The "Question Box" session is always interesting. The boys are invited to write any questions they want on a scrap of paper and it is the priest's job to answer them as well as fielding any impromptu questions. I have often run sessions like this with young people and it is a very good exercise since it gives them the chance to set the agenda. There are rarely any questions about global warming, pollution or the environment but there are always plenty of questions about sexual morality (masturbation, homosexuality, sex before marriage, etc.) I usually take these as a "job lot" and speak for a while about the Church's teaching on chastity, self-control, and the sacredness of the procreation of new life. The insights of the Good Counsel Network and the Sisters of the Gospel of Life are always of interest since they come from people's experience at the coalface.

The other questions nearly always include one or two about what happens after death, heaven (sometimes) hell (always) and purgatory. Questions of the day tend to come up depending on news priorities - yesterday we had one about the Church and the Nazis, probably prompted by recent coverage of Pope Benedict. That was a good opportunity to talk about the response of the Church to Nazism, and to try to restore the reputation of Pope Pius XII. As ever, there were a few questions about the priesthood - on celibacy, "Are you paid?" and "Is it boring being a priest?"

To the latter question which is a frequent one from young people, I always answer with honesty that sometimes the priestly life is challenging, and sometimes it is very joyful, but in 25 years as a priest, I have not yet had a boring day.

Flu: dangers of risk compensation

The Chief Medical Officer, Sir Liam Donaldson has been commenting very sensibly and calmly about the outbreak of pig flu and what we should be doing about it. I was struck by his comments about the use of face masks. He was not very optimistic about their effectiveness and worried that if they were used routinely, they might provide a false sense of security and make the problem worse.

Does that sound familiar?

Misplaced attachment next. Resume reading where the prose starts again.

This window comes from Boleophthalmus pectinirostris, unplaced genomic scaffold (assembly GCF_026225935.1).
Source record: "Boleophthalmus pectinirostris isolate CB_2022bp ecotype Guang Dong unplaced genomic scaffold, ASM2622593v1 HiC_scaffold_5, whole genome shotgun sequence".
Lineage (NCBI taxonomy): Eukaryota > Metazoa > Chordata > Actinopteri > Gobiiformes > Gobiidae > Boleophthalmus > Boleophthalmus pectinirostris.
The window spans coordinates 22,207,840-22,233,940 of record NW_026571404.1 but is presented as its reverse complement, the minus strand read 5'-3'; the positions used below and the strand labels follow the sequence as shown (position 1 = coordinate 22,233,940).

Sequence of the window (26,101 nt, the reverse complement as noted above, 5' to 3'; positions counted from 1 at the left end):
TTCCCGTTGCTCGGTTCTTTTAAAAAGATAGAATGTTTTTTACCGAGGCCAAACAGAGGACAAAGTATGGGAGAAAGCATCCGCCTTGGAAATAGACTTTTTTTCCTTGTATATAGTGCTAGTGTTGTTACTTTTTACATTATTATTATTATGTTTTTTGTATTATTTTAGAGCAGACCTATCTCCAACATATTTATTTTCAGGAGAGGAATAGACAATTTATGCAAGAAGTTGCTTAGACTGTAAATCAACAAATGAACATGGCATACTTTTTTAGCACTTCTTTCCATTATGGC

Tuesday, 28 April 2009

Objecting to advertisements

John Smeaton recently wrote about Hormonal birth control advertised on television. A reader has written to remind me of details for complaining about advertisements. She has found that Channel 4 take complaints seriously: Channel 4 customer services number is 0845 076 0191.

They are keen that people also object to the
Advertising Standards Authority who require complaints to be in writing by post or email:

Complaints Reception
71 High Holborn
London WC1V 6QT

Here is a link to the "How to complain" section of the ASA website.

UPDATE: Address of ITV who have also run the ad:

ITV Network Centre
Grey's Inn Road,
London
WC1X 8HF

Caption competition heaven




Prince Charles and Camilla Parker-Bowles attended a conference on the environment yesterday at the Italian Parliament. they also had a meeting with the Holy Father in his private library.

There are photos from Getty, and photos from Reuters (these are searches on DayLife so they will get overlaid soon.)

One of these photos just has to end up on the front cover of Private Eye, surely?

Film clip: priestly ordination



From the 1963 film "The Cardinal". As the Bishop anoints the left hand of the priest:
Consecrare, et sanctificare digneris, Domine, manus istas per istam unctionem, et nostram bene + dictionem.
O Lord, deign to consecrate and sanctify these hands through this anointing and our blessing.
As the Bishop anoints the right hand:
Ut quaecumque benedixerint, benedicantur, et quaecumque consecraverint, consecrentur, et sanctificentur, in nomine Domini nostri Jesu Christi.
That whatsoever things they shall bless shall be blessed and whatsoever things they shall consecrate shall be consecrated and sanctified in the name of our Lord jesus Christ.
As the Bishop hands on the chalice and paten:
Accipe potestatem offerre sacrificium Deo, Missasque celebrare, tam pro vivis, quam pro defunctis. In nomine Domini.
Receive the power to offer sacrifice to God and to celebrate Masses, both for the living and for the dead. In the name of the Lord.
Here is a link to the full text of the rite of ordination of a priest in the usus antiquior.

H/T Catholic Church Conservation

Monday, 27 April 2009

Belated St George's Day pictures

Mulier Fortis took some photos at our Mass for the feast of St George and I have only just had time to select some and edit them. She has posted some on her blog as well as some photos from the Rogation Procession and Mass.

For St George's Day, I was celebrant for the Mass, assisted by Rev John Harrison (Deacon) and Fr Charles Briggs (Subdeacon).

It is always good to be able to use our magnificent red set which is a 19th century French High Mass set made in velvet with gold braid. the chasuble has needlepoint embroidery with a large Agnus Dei in the centre.

After Mass, we had Benediction. Three very keen young lads who are making their first Holy Communion on Saturday are not allowed to serve Mass until then but I have allowed them to be torchbearers for Benediction. They are looking forward to joining the team of servers at Mass next Sunday.